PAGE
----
Next, we'll mix things up with a look at performance per dollar in the context of total system cost. The aim here is to determine whether spending a little (or a lot) more on an SSD makes sense when the price premium is absorbed as part of the cost of a complete system. The step up from a $300 drive to a $400 one is daunting if that's all you're buying, but it's relatively less imposing if you're simply nudging a $1300 build up to $1400.

Unfortunately, the higher-capacity drives will unavoidably be at a disadvantage with these calculations due to their higher prices. With a street price dangerously close to $100, the X25-V won't be adding much to the bill for our complete system, giving the Intel drive a distinct edge over the competition. Just remember that with only 40GB, the X25-V isn't adding much to the system's storage capacity, either.

For our system price calculations, we've used our test rig as the inspiration for a base config, to which the price of each drive will be added. Our example system includes a Core i5-750, a P55-based ASUS P755D-E motherboard, 4GB of DDR3-1333 memory, a Caviar Black 1TB drive for mass storage, a passively-cooled Radeon HD 4850, Antec's Sonata III enclosure, and Windows 7. Its base price is $939.93.

Here's the big payoff, folks. In the context of a larger system purchase, one can indeed justify stepping up to an SSD. In fact, the SSDs dominate this metric, which admittedly focuses on storage performance rather than overall system speed. The numbers speak for themselves, though: going with an SSD can make sense if you're already plunking down a sizeable chunk of change on a system.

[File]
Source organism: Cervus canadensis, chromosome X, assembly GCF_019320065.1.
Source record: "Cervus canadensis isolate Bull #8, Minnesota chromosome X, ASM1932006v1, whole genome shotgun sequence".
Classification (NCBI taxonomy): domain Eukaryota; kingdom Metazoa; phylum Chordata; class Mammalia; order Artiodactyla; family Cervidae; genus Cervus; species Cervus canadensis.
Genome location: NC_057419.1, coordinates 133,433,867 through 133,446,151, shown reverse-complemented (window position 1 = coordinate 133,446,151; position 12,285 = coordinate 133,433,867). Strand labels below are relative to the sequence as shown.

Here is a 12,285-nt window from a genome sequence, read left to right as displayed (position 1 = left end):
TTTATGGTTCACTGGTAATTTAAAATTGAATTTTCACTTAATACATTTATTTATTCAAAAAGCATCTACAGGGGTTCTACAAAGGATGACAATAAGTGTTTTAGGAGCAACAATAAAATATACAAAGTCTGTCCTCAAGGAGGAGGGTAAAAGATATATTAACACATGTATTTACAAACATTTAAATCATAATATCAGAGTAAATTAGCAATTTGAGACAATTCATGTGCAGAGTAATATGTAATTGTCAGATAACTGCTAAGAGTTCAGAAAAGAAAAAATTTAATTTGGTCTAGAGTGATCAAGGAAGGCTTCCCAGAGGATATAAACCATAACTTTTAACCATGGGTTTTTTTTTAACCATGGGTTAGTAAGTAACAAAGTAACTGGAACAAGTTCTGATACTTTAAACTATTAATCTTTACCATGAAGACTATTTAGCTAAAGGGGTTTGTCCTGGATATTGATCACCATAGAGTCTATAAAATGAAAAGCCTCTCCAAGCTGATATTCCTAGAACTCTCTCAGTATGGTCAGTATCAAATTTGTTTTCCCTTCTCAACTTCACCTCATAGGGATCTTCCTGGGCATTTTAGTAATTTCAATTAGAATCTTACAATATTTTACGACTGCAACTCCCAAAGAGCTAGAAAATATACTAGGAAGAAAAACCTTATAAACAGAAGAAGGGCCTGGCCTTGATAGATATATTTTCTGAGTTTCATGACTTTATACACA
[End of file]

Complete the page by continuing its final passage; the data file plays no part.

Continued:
Having said that, one should note that using the total system price in our value calculations penalizes the RealSSD and the SiliconEdge because they more expensive drives due to their higher capacities. The SiliconEdge's mediocre overall performance is much more of a hindrance, though. At least the C300 has chart-topping performance to fall back on.

The sweetest spot on this particular scale appears to be occupied by the Nova V128. This Indilinx-based drive has the second-best overall performance and a lower price than the X25-M. The Agility and Vertex are cheaper still, although they're both a little bit slower overall.

One should keep differences in capacity in mind when comparing the X25-M to the Agility, Vertex, and Force F100. The SandForce drives score a little higher on our overall performance scale, and the OCZ models cost less than the Intel drive. However, the X25-M packs 160GB, while that lead group of SandForce offerings only serves up 100GB of storage capacity each.

In one more nefarious twist, we can attempt to correct for the capacity differences by factoring in cost per gigabyte, as we've done all along. By doing so in the context of system prices, we get a complicated metric—performance per dollar per gigabyte using the total system cost—that gives us a rather different indicator of the value propositions offered by these SSDs.

Nothing has changed on the performance scale, but the scatter plot looks very different thanks to movement along the X axis. The RealSSD is very close to the ideal upper-left corner, offering easily the best performance at a lower price per gigabyte than any other SSD. None of the other SSDs even come close.

Behind the C300, the X25-M and Nova can both make a case for second best. The Nova is the faster of the two, while the Intel drive is the cheaper option. Both are preferable to the SandForce SSDs, which sit between the Nova and the X25-M on the performance scale but cost quite a bit more than both of them.

Way off to the right is the X25-V, whose paltry 40GB capacity does the drive no favors. The higher-capacity SSDs do have an advantage with this particular value calculation because we're dividing the total system cost by the capacity of each drive.